Why has life writing become one of literature’s most controversial and contested genres? Discuss with reference to two of the following concepts: memory, identity, subjectivity, hoax, authenticity, ‘truth’, or trauma.
Life writing has long existed in the world of literature. Where once it was confined to the autobiographies, memoirs, and diaries of women before feminism, since the 1990’s it has exploded into a phenomenon that covers many different sub genres and medium. (Douglas, K. 2009. p. 2) Its popularity, however, has caused it to come under scrutiny, and in recent times it has become one of literature’s most controversial and contested genres. The concepts of memory and trauma have had significant impact on the way we understand and interpret life writing texts. In this essay I will explain what constitutes the genre of life writing, and define the terms memory and trauma in reference to life writing.
Art Spiegelman’s graphic novel Maus is a good example of how time and trauma can influence and distort memory. Trauma, memory, and the childhood memoir are concepts that are closely linked, and in that way, Maus, and Andrea Ashworth’s childhood memoir, Once in a House on Fire are tied together despite differing in their life writing genres. Like Maus, Once in a House on Fire highlights the issues of memory and trauma. I will use these texts to explain why memory and trauma have contributed to the life writing genre becoming so controversial and contested.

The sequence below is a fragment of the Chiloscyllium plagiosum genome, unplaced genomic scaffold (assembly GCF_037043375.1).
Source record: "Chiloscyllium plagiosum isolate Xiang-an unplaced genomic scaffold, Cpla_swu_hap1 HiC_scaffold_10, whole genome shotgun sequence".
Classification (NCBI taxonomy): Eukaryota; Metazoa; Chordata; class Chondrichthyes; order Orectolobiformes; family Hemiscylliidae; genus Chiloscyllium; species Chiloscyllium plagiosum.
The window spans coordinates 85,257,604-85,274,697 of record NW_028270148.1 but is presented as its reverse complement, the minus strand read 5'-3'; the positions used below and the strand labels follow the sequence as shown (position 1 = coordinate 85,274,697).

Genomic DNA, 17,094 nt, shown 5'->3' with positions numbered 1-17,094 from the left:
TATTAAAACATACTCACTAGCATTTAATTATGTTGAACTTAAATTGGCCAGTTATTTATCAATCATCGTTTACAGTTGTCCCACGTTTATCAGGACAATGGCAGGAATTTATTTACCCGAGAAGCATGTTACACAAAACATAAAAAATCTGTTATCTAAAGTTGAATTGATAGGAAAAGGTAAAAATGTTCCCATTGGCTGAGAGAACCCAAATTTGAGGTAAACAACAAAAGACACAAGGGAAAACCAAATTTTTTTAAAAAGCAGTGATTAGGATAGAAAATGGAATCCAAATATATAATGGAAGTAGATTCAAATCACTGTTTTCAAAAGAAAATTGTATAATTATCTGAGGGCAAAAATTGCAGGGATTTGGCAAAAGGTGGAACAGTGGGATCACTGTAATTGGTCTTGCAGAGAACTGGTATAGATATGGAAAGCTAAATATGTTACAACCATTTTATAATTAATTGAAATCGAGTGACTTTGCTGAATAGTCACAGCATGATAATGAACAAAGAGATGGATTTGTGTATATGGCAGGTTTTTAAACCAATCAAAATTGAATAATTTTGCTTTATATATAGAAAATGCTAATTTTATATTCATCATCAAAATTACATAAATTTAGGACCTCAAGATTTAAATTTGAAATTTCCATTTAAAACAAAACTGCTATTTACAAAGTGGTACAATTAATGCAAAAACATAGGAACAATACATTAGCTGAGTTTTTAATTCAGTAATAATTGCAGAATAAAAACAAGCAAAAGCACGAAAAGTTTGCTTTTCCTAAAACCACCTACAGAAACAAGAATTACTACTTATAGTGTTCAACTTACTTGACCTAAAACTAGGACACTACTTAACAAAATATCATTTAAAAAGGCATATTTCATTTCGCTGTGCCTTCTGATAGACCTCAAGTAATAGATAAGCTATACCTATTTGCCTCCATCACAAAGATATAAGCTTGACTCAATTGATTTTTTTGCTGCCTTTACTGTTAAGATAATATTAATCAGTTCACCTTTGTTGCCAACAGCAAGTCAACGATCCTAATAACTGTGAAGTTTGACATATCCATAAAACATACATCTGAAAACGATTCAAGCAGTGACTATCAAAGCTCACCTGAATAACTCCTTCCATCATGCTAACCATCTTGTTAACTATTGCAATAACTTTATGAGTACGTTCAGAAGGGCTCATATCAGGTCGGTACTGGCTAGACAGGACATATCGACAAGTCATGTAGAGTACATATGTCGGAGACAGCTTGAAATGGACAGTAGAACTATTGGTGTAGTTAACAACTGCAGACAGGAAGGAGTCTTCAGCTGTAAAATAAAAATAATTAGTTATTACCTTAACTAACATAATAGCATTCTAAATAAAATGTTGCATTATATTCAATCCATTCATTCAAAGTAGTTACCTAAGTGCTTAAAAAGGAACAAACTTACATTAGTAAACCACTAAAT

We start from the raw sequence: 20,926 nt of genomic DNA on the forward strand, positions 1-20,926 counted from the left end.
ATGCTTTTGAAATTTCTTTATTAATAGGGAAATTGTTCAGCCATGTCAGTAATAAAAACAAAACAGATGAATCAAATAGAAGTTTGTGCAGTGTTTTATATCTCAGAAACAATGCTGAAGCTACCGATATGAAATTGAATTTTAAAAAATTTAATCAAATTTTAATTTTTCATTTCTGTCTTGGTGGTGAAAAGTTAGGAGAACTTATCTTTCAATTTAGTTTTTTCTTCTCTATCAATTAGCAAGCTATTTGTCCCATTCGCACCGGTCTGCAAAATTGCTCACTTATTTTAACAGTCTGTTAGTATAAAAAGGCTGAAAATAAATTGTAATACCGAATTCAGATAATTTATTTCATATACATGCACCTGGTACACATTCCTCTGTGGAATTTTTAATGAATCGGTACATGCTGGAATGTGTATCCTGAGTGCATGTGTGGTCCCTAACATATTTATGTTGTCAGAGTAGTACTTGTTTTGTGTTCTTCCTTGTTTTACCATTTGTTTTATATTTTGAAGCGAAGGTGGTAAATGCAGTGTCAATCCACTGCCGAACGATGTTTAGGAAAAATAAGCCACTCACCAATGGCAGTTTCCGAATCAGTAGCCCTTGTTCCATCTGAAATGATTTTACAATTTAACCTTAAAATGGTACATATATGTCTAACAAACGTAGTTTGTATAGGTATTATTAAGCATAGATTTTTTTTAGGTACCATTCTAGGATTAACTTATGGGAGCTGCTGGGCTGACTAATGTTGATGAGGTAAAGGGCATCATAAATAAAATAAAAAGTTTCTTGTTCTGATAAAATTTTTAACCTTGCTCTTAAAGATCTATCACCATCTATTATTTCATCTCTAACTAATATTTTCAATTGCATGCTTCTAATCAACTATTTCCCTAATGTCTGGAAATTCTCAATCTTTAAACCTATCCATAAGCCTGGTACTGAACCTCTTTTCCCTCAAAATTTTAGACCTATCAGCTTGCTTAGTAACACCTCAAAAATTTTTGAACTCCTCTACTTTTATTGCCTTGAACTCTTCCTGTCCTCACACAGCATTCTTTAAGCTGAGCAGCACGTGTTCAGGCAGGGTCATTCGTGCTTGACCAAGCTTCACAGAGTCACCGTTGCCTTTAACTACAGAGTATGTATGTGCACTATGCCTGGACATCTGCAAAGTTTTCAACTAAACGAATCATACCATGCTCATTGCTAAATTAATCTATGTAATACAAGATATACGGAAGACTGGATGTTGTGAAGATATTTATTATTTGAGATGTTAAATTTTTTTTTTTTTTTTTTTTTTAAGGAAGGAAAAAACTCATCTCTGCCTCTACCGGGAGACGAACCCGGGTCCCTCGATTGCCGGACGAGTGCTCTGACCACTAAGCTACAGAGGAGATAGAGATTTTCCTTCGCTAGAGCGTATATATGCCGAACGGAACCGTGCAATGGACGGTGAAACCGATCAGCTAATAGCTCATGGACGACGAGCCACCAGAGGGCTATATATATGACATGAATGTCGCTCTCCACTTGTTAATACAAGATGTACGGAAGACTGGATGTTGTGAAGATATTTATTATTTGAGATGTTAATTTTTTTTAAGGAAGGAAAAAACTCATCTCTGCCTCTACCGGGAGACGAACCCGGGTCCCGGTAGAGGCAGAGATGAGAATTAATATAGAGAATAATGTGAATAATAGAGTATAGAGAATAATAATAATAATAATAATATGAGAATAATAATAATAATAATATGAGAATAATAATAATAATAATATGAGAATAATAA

Life writing has seen a significant upward trend in recent times. It has been the focus of many scholars and critics, and the genre continues to evolve as technology progresses and users become more technologically savvy. Kate Douglas writes that life writing ‘is a term used to describe the multitude of ways people construct true stories about their lives and/or the lives of others.’ (Douglas, K. 2009. p. 1) Furthermore, Smith and Watson describe life writing as an ‘overarching term used for...